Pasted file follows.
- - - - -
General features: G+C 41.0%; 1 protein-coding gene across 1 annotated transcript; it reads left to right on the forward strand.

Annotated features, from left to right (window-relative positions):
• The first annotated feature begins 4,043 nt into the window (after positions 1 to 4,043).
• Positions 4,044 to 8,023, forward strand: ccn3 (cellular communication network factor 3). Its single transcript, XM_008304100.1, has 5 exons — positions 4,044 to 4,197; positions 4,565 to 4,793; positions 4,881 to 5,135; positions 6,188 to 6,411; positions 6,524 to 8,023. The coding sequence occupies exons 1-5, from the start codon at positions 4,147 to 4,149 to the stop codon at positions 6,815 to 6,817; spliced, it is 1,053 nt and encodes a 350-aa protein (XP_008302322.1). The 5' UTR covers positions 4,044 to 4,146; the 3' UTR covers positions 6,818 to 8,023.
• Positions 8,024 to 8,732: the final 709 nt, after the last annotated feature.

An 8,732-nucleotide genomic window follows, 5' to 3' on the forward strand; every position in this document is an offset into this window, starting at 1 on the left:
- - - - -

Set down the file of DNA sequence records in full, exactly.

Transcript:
General features: G+C 41.0%; 1 protein-coding gene across 1 annotated transcript; it reads left to right on the forward strand.

Annotated features, from left to right (window-relative positions):
• The first annotated feature begins 4,043 nt into the window (after positions 1 to 4,043).
• Positions 4,044 to 8,023, forward strand: ccn3 (cellular communication network factor 3). Its single transcript, XM_008304100.1, has 5 exons — positions 4,044 to 4,197; positions 4,565 to 4,793; positions 4,881 to 5,135; positions 6,188 to 6,411; positions 6,524 to 8,023. The coding sequence occupies exons 1-5, from the start codon at positions 4,147 to 4,149 to the stop codon at positions 6,815 to 6,817; spliced, it is 1,053 nt and encodes a 350-aa protein (XP_008302322.1). The 5' UTR covers positions 4,044 to 4,146; the 3' UTR covers positions 6,818 to 8,023.
• Positions 8,024 to 8,732: the final 709 nt, after the last annotated feature.

An 8,732-nucleotide genomic window follows, 5' to 3' on the forward strand; every position in this document is an offset into this window, starting at 1 on the left: